By taking the absolute value and averaging across all decisions made, we obtain a score that quantifies the contribution of each feature in driving model decisions away from the baseline decision (i.e. the best decision we can make without using any feature): this the SHAP feature importance score.

The appeal of SHAP values stems in large part from the fact that Shapley values, upon which they are based, satisfy a desirable uniqueness property. However, because SHAP values of identical features are the same, using RFE or Boruta with SHAP feature importance cannot detect and remove redundant features.

Feature Importance Based Approaches Are Fundamentally Flawed

More generally, in addition to the fact that they cannot eliminate redundant features, feature importance-based approaches to feature selection are fundamentally flawed.

A feature importance score (SHAP value included) quantifies the contribution or 'influence' of a feature towards generating model decisions or, said differently, the extent to which model decisions are due to the feature. However, what we really need, which a feature importance score does not and cannot do, is to quantify the contribution of a feature to the overall performance of a model.

Features with high importance scores are features that drive model decisions the most. Useful features on the other hand are features that account for model performance the most! For the two notions to coincide, the trained model has to be very accurate, an assumption rarely met but which RFE and Boruta take for granted.

Whenever a model is overfitted, chances are that the features with the highest feature importance scores are to blame, and as such should be removed. However, these are precisely the features that a feature importance-based feature selection algorithm such as RFE and Boruta will keep. Let's take a concrete example.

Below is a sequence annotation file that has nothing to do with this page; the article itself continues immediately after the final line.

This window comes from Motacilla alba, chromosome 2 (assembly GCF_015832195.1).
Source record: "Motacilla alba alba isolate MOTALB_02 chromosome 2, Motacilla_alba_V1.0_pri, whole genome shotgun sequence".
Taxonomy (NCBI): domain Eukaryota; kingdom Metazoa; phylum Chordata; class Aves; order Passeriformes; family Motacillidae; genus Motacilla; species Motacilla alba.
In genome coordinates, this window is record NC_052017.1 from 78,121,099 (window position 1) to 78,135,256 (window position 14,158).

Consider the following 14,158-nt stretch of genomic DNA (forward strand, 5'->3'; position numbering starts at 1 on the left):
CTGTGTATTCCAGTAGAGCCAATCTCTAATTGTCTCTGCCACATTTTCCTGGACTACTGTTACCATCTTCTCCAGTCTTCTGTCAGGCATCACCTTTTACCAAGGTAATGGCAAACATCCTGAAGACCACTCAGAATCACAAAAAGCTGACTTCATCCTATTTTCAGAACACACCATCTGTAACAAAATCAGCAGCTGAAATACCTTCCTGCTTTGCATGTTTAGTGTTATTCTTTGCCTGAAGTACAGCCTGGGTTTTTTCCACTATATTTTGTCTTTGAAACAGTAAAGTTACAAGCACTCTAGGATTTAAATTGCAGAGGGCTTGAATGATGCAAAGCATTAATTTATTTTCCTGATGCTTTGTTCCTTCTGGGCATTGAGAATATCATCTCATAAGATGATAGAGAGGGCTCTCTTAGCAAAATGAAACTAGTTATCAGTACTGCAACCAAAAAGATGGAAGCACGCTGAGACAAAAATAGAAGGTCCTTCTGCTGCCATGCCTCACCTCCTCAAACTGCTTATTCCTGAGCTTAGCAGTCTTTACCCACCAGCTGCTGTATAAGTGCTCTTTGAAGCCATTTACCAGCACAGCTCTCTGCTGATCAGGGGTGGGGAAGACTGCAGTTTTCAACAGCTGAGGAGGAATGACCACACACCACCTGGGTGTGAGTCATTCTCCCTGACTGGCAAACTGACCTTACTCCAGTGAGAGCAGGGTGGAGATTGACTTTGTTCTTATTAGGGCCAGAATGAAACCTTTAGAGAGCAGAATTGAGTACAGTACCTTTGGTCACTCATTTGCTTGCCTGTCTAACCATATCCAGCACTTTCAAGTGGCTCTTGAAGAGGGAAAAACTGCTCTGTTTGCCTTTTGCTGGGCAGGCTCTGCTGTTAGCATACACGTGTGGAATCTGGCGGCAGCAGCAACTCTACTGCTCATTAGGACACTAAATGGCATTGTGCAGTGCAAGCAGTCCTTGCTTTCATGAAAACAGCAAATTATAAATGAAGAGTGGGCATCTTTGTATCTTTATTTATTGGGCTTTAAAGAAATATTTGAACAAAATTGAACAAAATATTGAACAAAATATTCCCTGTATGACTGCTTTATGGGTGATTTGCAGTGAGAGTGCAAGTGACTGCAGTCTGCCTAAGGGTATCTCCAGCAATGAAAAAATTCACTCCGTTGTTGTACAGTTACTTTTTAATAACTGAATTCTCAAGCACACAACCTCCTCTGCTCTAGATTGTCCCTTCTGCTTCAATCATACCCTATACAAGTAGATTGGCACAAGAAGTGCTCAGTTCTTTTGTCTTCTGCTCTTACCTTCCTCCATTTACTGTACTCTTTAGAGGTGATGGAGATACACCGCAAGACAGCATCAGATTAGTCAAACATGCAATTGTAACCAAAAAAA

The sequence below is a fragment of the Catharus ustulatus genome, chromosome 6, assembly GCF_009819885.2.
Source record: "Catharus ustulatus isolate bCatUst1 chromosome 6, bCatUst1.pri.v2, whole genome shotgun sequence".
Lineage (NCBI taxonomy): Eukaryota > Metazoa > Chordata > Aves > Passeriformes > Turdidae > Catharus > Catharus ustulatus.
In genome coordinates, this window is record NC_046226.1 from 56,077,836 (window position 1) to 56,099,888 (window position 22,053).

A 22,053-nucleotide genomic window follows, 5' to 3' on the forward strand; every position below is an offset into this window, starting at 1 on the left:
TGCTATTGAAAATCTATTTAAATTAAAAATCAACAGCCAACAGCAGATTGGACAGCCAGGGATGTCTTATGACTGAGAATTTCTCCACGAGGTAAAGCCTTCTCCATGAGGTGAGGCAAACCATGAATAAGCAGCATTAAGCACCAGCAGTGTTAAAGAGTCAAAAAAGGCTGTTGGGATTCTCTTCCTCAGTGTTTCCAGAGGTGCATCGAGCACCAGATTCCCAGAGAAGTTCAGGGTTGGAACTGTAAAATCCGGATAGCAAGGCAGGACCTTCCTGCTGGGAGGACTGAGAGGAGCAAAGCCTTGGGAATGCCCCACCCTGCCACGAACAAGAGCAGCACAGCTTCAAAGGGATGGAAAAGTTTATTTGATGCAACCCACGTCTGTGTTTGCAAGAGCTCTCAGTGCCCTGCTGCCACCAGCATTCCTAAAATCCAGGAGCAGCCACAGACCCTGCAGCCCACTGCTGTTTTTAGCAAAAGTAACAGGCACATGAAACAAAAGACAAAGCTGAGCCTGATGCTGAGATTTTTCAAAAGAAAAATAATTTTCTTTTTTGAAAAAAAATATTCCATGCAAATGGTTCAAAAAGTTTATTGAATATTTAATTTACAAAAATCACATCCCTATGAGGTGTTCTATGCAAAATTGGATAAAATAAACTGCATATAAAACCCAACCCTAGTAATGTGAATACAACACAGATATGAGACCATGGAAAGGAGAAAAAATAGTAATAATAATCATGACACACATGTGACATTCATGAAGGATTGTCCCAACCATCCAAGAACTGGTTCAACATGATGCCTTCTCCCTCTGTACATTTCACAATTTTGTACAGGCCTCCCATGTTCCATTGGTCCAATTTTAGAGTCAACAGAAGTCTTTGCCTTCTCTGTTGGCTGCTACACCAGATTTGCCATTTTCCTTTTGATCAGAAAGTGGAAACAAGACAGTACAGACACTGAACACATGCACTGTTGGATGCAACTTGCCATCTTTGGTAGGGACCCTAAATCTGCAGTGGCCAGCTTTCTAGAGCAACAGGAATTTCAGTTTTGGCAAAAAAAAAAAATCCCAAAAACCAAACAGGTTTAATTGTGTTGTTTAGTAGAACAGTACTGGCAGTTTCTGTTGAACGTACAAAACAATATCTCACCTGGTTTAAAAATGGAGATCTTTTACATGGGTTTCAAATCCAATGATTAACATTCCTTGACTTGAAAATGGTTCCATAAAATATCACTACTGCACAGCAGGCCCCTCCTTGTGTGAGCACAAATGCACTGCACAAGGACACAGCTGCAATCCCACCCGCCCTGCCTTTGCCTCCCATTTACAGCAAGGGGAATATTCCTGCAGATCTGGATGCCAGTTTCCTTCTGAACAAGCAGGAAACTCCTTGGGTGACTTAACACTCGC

Consider the following toy regression problem.

In black is a fitted linear model relating input \(x\) to \(y\), and in blue is a fitted polynomial model, which can be regarded as a linear model relating features \(x, x^2, x^3, x^4, ...\) to \(y\).

From the plot above, we can tell that the nonlinear model, which is obviously overfitted, relies heavily on at least one monomial term whose degree is higher than \(1\). Thus, we expect the corresponding feature to have a high importance score, no matter the scoring method used. Hence, by applying a feature importance-based selection algorithm to the nonlinear model, we will never be able to remove all nonlinear monomials, which would be the right thing to do in this example.

Had we estimated the contribution of each feature to model performance instead, we would have been able to remove all nonlinear monomials on the basis that they are responsible for overfitting.

Effective Information-Theoretic Feature Selection With KXY

To be effective, a feature selection algorithm should do two things right: 1) discard redundant features, and 2) keep features that contribute the most to model performance.


Building on our  previous blog post, we propose the following algorithm:

  • Select as the first feature the feature \(f_1\) that, when used by itself to predict the target \(y\), has the highest achievable performance \(a_1\), as described in this blog.
  • For \(i\) ranging from 1 to the total number \(k\) of candidate features, out of all \((k-i)\) features not yet selected, select as \((i+1)\)-th feature \(f_{i+1}\) the feature that, when used in conjunction with all \(i\) previously selected features, yields the highest increase in the achievable performance \((a_{i+1}-a_{i})\). Said differently, \(f_{i+1}\) is the feature that complements previously selected features \((f_1, \dots, f_i )\) the most to predict the target \(y\).

Note that this algorithm is model-free. It only considers the potential effect a feature can have on model performance.